‘How exactly are we going to break this to Dad?’ my sister asked from the seat next to me. It was the first time we’d spoken in ten minutes, since we’d left his doctor’s office.

‘Cleanly,’ I suggested. ‘No beating around the bush, no stroking his ego so he knows that we care – just tell him that things need to change.’

‘I guess,’ she said, staring out of the car window. ‘He’s not going to take it well.’

‘He’ll take it though,’ I sighed. ‘He doesn’t have a choice.’

The car rumbled along in silence for a few more minutes.

‘When did this become our life?’ she asked me quietly. ‘First with Mum, going downhill so fast, and now Dad…’

‘Hey, hey,’ I said, reaching my free hand over to place on her knee. ‘Don’t think like that, sis, you’re just gonna make yourself crazy.’

‘I know,’ she sighed. ‘But we’re seriously driving to our dad to tell him that he’s gonna need a walker and a helper with the stairs?’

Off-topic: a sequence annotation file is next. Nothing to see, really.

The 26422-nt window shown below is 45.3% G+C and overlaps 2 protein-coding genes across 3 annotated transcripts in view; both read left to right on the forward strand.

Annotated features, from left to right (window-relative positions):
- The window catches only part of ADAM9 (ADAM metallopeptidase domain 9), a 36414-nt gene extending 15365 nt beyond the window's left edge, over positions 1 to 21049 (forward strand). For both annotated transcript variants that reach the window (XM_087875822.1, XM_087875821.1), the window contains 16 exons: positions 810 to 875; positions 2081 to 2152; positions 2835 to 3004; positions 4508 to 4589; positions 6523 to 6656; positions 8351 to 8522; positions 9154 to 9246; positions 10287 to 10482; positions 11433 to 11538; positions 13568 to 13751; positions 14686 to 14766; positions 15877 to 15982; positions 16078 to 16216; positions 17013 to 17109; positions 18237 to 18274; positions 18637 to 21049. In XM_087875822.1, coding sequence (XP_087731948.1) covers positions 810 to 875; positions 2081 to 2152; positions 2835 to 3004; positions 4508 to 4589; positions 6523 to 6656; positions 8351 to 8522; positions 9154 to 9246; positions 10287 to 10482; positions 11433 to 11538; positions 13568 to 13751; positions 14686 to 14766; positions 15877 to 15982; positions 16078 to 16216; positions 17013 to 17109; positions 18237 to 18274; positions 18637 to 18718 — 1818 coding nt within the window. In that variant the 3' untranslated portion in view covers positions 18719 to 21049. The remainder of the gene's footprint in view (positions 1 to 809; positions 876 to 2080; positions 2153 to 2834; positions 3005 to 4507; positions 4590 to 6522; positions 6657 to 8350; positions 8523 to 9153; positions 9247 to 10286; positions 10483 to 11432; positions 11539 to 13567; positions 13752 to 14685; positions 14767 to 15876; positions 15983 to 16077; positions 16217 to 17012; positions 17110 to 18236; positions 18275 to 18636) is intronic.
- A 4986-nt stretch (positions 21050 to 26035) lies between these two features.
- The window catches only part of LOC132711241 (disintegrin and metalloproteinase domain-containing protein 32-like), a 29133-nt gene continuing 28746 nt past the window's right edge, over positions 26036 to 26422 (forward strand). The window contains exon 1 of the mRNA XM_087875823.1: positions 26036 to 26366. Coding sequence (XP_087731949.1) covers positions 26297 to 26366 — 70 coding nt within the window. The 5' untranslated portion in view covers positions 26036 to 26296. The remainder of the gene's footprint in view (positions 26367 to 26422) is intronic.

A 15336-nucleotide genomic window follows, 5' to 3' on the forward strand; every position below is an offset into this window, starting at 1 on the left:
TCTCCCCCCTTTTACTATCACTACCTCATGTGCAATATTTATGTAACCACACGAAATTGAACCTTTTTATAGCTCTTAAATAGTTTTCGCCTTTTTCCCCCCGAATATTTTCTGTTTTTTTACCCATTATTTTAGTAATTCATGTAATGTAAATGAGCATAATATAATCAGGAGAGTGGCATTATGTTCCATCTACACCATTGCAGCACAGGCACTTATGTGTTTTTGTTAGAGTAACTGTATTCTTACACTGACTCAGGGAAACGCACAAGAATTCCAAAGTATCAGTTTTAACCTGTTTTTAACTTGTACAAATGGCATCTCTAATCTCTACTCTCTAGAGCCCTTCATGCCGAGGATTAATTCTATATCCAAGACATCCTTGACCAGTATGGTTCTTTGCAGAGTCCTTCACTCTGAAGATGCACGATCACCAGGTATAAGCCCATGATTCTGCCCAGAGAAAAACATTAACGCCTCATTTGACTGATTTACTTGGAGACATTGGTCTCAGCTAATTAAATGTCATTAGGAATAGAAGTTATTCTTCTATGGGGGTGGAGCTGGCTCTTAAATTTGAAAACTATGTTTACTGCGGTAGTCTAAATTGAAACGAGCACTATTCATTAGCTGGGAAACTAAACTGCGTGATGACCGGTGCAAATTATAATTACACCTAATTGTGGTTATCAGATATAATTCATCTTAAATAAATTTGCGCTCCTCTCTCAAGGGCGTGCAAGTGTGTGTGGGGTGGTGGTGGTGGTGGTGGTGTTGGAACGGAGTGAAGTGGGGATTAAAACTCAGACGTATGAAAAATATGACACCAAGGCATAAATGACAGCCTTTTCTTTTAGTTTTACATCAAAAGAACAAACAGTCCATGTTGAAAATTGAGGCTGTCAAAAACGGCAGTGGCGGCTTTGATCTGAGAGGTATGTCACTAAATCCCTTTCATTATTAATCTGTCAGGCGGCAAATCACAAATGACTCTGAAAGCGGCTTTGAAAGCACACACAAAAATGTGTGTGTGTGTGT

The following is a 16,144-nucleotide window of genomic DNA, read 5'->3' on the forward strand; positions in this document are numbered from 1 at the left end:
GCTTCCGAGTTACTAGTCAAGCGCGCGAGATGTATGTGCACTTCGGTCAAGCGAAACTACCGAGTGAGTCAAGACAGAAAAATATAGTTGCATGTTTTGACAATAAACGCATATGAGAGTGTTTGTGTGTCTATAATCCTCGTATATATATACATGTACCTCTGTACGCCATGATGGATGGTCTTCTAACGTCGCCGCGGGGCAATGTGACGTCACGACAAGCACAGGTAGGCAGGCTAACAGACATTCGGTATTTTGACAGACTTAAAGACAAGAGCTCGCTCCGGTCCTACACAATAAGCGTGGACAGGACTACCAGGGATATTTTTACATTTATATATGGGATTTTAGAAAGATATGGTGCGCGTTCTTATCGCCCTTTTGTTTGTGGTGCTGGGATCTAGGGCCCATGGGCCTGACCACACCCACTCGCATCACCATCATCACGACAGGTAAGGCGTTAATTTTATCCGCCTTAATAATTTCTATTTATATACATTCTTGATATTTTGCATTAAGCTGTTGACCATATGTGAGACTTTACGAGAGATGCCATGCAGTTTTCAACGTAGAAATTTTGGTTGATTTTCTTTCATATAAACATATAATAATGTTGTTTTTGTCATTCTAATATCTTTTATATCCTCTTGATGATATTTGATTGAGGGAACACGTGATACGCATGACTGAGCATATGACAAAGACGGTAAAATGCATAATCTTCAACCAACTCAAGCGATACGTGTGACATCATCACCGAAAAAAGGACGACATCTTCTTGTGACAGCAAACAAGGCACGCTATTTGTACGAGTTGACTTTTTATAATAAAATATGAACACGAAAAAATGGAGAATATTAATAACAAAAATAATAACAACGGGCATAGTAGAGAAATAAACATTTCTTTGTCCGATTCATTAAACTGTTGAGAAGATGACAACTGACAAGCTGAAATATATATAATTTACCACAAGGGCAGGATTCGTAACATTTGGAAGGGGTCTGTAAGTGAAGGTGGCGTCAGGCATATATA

‘We’ll need to look into a company near Sydney that completes bathtub modifications for seniors too,’ I added, more as a mental note for myself.

‘Right, right,’ she said. ‘It just… it just sucks.’

‘It does,’ I nodded. ‘But we’ll get through it. We have each other.’

‘We do,’ she said, forcing a smile back at me. ‘We do.’

She placed her hand on top of mine, and we stayed like that for another little while. The silence was interrupted by a short, sharp laugh from my sister.

‘What?’ I asked, smiling at her curiously.

‘Nothing, nothing,’ she said, then undercut herself by laughing again. ‘I was just thinking… what’s the first thing he’s gonna say to us?’

‘The first thing?’ I frowned. ‘You mean after the swearing?’

How much will a bathtub remodel cost me?’ she said gruffly, furrowing her brow in a not-too distant impersonation of our father.

I laughed despite myself, and soon she was laughing too.

‘That’s how we’ll get through it sis,’ I said, smiling at the grin on her face.

‘Together,’ she nodded, taking my hand again.